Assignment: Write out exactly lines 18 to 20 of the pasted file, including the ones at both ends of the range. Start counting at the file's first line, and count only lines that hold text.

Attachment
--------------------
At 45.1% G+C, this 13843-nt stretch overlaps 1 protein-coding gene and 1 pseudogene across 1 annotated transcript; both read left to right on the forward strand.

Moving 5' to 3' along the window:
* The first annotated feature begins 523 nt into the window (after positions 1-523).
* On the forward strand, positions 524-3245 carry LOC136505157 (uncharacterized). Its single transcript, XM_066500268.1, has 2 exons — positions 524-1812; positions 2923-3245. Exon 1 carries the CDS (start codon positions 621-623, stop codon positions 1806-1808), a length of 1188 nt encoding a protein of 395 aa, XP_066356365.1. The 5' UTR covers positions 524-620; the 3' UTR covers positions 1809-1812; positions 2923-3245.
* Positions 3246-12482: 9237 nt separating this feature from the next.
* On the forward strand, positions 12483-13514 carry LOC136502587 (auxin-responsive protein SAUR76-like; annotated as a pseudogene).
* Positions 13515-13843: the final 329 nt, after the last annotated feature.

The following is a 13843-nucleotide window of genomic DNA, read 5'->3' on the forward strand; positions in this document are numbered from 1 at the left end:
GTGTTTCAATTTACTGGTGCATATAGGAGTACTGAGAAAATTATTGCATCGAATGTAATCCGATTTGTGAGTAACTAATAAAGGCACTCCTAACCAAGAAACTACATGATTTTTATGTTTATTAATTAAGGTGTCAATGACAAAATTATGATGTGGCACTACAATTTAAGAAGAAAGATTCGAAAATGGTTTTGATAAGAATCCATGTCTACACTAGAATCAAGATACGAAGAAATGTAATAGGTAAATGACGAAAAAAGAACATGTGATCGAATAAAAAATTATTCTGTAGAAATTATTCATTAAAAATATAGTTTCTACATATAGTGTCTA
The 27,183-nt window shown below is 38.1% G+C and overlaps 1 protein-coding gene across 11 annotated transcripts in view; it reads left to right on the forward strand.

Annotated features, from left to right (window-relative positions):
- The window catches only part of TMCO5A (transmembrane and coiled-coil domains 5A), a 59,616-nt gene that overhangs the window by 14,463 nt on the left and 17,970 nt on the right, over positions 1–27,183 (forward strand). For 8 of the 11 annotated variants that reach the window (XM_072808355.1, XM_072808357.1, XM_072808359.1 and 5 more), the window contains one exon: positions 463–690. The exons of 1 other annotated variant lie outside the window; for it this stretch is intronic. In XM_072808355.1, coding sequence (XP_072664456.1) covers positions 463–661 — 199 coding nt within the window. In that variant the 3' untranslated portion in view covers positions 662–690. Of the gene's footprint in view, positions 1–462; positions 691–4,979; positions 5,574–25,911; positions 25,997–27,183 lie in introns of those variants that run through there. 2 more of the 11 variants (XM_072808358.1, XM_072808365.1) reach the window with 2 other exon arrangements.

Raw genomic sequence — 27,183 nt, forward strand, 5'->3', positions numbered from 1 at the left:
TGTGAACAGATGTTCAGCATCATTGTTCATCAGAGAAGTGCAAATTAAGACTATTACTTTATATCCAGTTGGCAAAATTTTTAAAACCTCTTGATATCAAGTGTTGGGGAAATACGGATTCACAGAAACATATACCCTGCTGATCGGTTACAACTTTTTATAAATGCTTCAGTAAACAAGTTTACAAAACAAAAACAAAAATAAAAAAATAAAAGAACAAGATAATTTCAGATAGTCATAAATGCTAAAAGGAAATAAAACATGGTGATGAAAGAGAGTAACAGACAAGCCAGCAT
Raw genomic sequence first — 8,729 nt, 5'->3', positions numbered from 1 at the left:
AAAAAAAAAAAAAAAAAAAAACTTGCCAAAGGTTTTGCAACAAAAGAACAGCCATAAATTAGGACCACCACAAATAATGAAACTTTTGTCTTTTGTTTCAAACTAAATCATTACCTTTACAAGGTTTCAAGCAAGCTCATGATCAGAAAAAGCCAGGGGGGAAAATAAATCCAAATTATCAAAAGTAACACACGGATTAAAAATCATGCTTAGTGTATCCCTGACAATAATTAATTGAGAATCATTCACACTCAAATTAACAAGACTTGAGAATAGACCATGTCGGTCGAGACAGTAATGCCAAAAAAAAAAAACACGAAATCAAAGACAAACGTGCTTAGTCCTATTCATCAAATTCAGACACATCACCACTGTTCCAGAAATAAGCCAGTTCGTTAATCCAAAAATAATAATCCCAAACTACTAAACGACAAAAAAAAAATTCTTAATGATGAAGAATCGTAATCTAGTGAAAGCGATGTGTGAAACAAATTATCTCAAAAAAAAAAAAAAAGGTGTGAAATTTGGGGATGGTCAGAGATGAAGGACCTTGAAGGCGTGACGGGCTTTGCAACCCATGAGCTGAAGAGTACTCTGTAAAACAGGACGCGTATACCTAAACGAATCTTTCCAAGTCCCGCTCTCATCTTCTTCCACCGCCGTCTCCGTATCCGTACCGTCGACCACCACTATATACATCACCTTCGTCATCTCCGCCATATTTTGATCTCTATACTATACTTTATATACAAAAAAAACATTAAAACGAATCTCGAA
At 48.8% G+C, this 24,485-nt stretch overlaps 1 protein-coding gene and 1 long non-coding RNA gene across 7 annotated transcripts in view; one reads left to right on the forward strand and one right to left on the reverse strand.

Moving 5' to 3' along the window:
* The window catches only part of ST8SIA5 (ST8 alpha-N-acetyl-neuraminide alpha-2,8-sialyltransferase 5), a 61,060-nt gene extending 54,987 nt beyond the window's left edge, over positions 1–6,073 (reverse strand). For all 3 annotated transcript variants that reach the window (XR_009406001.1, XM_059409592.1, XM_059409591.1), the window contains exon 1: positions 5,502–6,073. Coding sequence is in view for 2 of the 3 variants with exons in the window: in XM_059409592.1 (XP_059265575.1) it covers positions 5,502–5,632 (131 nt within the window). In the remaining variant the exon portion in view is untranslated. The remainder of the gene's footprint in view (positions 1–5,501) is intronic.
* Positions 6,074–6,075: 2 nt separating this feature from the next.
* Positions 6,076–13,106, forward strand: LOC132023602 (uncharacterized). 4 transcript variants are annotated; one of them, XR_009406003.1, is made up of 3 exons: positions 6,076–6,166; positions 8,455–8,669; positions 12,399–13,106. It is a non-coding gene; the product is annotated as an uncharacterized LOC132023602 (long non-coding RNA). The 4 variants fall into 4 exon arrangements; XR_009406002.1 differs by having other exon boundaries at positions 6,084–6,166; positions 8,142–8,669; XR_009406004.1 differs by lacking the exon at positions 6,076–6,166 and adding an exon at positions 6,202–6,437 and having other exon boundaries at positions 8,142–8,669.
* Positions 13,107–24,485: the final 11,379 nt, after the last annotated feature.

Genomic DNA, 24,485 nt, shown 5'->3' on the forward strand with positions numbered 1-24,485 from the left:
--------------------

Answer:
Moving 5' to 3' along the window:
* The window catches only part of ST8SIA5 (ST8 alpha-N-acetyl-neuraminide alpha-2,8-sialyltransferase 5), a 61,060-nt gene extending 54,987 nt beyond the window's left edge, over positions 1–6,073 (reverse strand). For all 3 annotated transcript variants that reach the window (XR_009406001.1, XM_059409592.1, XM_059409591.1), the window contains exon 1: positions 5,502–6,073. Coding sequence is in view for 2 of the 3 variants with exons in the window: in XM_059409592.1 (XP_059265575.1) it covers positions 5,502–5,632 (131 nt within the window). In the remaining variant the exon portion in view is untranslated. The remainder of the gene's footprint in view (positions 1–5,501) is intronic.
* Positions 6,074–6,075: 2 nt separating this feature from the next.